Shaughnessy mansion seller did not have to disclose killing, court rules

Family moving to West Vancouver not obliged to reveal murder occurred just outside property

A woman who backed out of a deal to buy a multimillion-dollar Shaughnessy mansion after learning that a family member of the seller had been gunned down outside the front gates won’t be getting her $300,000 deposit back.

A B.C. Court of Appeal decision April 23 reversed an earlier B.C. Supreme Court decision from March of last year, which focused on what the seller – whose family was moving to West Vancouver – was obliged to disclose to a prospective buyer before the deal to buy the mansion was finalized.

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Mei Zhen Wang filed the lawsuit against Feng Yun Shao after Shao backed out of a contract to buy a mansion at 3883 Cartier St. for $6.1 million in 2009.

The case focused on whether the seller’s failure to disclose the unsolved targeted murder of her son-in-law Raymond Huang, two years before, was sufficient reason for Shao to walk away from the real estate deal.

While the reason given for selling the home – that Wang’s daughter Gui Ying Yuan and granddaughter were moving to West Vancouver so the granddaughter could enrol at Collingwood private school – was true, wrote the original trial judge, “it concealed the fact that Ms. Yuan’s daughter changed schools as a result of Mr. Huang’s death and that the death was a factor in the plaintiff’s decision to sell the property.”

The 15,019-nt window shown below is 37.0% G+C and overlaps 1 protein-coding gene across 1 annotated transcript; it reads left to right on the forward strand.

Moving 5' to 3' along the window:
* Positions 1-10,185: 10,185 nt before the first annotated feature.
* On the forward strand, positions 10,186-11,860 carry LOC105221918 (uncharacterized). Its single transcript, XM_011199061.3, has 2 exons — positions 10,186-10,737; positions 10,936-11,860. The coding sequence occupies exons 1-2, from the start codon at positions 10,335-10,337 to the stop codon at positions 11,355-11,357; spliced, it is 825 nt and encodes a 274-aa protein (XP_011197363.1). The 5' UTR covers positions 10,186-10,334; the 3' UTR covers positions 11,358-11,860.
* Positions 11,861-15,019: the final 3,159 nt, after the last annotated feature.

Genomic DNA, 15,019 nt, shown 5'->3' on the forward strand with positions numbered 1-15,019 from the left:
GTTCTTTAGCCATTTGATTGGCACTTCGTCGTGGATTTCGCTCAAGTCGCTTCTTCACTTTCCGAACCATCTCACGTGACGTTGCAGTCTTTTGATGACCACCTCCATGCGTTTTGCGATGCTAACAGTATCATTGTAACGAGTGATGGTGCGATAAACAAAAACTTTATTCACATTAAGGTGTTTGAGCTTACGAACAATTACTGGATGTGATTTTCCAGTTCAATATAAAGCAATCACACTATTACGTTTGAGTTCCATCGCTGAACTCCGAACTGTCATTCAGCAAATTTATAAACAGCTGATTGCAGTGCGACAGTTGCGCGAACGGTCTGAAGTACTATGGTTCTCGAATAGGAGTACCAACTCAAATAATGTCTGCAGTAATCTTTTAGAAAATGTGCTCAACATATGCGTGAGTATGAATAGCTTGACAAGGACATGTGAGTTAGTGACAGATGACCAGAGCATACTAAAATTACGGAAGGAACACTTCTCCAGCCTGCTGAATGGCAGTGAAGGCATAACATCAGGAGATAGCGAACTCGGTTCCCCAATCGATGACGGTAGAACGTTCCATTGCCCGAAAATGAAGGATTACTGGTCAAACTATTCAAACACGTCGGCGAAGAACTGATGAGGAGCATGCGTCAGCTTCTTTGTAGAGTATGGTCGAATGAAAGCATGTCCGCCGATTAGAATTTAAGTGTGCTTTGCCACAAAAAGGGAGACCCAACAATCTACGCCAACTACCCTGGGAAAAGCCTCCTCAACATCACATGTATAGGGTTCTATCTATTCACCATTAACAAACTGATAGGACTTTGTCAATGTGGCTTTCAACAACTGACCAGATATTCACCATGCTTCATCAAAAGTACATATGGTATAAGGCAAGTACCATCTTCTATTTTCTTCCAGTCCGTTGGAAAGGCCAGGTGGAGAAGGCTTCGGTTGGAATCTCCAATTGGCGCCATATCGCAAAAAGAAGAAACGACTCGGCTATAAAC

Omitting the fact of the violent death when asked why she was selling the house amounted to fraudulent misrepresentation, the trial judge ruled.

But the appeal court didn’t agree.

Having to disclose any number of life events of previous residents would place an unworkable burden on sellers, the panel of appeal court justices ruled.

If the law required sellers to list “all personal reasons and causes for those reasons even when they bear no relationship to the objective value or usefulness of the property, the door would be open to a huge number of claims,” Justice Mary Newbury wrote for the appeal court.

Similarly if the law required sellers to disclose all issues that might touch on “all possible sensitivities and superstitions buyers might have, there would be no end to the resulting litigation,” Newbury wrote.

The panel also rejected an argument by Shao’s lawyer that “when a Chinese person is looking at a house” and asks why it’s being sold, it would be understood “by any Chinese seller” that a violent death on the premise should be disclosed in response.

That amounts to “cultural stereotyping,” wrote the appeal court judge.

According to the reasons for judgment, after the initial sale fell apart, Wang later sold the Shaughnessy mansion – described as a 9,000-square-foot six-bedroom home with an indoor pool, wine cellar and extensive gardens – to another buyer for $5.5 million.

That contract – which was subsequently assigned to a third party before it was completed – contained a written clause confirming the buyer had been made aware of the death that occurred in front of the property.

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